This political power did not trickle down to the poor, who now were facing deteriorating conditions and worsening exploitation under industrial capitalism. Therefore, Marx argued that industrialization, too, was a class phenomenon. Wealth went to the top, while the workers, not the owners, actually produced the wealth. In this analysis, Marx was trying to give a new revolutionary interpretation to the major political and economic issues of the day.
Marx was not alone in the quest to find answers to the biggest social questions. Indeed, workers also were asking these questions and seeking answers. For many the answers lay in reform movements, such as limiting the workday to 10 hours, or extending voting rights beyond property qualifications to enable workers to vote or run for office in bourgeois governments. However, others saw these essentially political solutions as unsatisfactory because they ignored the fundamental source of workers' problems: capitalism. A critique of capitalist relations of production, of property, of market exchange, and of worker exploitation came from many quarters, and vibrant anticapitalist workers' movements began. At the core of these movements was socialism, the idea that workers should democratically control the processes of industrial manufacture and capitalist wealth-creation rather than be controlled by it. Some key insights of the growing movement were the following:
Marx took these ideas, among others, and brought them together to help solidify the core of socialist philosophy. He also added some notions of his own, which have since become core socialist tenets.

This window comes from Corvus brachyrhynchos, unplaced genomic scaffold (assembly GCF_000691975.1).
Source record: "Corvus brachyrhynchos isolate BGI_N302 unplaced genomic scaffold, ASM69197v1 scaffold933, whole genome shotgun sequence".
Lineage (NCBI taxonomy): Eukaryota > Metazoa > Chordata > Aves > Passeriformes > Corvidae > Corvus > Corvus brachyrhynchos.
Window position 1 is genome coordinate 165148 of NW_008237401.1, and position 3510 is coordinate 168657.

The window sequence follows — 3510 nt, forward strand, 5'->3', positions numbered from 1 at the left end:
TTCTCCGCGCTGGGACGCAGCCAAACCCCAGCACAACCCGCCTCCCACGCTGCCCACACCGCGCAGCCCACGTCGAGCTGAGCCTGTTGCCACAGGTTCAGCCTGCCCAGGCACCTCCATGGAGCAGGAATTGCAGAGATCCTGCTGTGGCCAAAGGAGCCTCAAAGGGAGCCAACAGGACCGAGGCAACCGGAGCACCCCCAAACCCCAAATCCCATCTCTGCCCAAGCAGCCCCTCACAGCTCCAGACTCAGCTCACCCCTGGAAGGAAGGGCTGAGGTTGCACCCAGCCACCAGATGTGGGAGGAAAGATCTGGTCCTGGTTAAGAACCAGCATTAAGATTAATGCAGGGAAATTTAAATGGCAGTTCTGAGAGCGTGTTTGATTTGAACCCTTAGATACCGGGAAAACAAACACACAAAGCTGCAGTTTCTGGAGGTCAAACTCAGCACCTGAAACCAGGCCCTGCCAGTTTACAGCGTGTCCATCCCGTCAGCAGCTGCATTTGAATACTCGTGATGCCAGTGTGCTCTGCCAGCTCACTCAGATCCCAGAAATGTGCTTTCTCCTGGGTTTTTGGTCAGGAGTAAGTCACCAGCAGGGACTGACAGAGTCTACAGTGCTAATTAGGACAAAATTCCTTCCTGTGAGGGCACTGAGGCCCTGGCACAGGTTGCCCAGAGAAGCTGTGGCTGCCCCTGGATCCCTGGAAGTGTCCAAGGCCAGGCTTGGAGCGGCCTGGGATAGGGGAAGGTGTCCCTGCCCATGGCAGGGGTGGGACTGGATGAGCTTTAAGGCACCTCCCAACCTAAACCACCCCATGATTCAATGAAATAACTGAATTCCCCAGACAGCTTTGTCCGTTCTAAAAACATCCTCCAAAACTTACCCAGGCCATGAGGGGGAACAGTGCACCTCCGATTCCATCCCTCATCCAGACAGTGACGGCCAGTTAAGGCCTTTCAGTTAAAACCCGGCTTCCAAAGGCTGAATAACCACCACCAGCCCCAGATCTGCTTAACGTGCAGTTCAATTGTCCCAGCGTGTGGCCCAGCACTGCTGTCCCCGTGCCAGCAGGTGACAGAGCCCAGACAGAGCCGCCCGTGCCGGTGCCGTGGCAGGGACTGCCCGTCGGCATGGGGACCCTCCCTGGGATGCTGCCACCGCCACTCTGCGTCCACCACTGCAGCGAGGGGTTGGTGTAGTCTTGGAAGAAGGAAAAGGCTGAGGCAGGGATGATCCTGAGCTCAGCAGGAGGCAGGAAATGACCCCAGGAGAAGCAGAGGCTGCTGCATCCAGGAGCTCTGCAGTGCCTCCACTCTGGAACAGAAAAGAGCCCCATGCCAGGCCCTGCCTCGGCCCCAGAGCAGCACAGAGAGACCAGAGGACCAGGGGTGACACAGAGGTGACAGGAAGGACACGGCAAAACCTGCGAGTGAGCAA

More than asking questions and developing ideas, workers also began to take action. Through organizing unions, reform movements, street protests, riots, and rebellions, workers demonstrated their opposition to the emerging order of capitalist society. Some sought immediate redress, whereas others advocated transformational or revolutionary change. Occasionally, these outbursts would take on revolutionary dimensions as they did in 1848, when a wave of revolutionary movements swept Europe, toppled monarchies, and sought greater democratic reforms. In France, the revolution deposed reigning monarch Louis Philippe I, leading the way to the establishment of the Second Republic. Revolutionary movements swept through other countries as well, including Italy, the German states and Berlin, and Denmark. In this climate, it is not hard to see how Marx and others would have believed that the success of a revolutionary workers' movement was inevitable.
During this time, democratic, liberal, workers', and revolutionary movements all faced severe state repression, forcing many to go underground. Marx and others faced exile, trials, and jail time for their activities and associations with revolutionary groups. One such underground group was the League of the Just, a socialist revolutionary organization that held clandestine meetings and issued publications and whose members were Marx's comrades and allies. This group, along with others, decided to become a public political party so it could organize on a mass scale. The result was the new Communist League, the group that tasked Marx with drafting its manifesto: the open, widely distributed statement explaining the League's politics and ideas. Chief among these, in addition to opposition to bourgeois society as laid out in the document, was the call for a worldwide workers' revolution to end private property and nationalize capital. The political, economic, and social goals of the Communist League were among the most radical and systematic of the socialists'.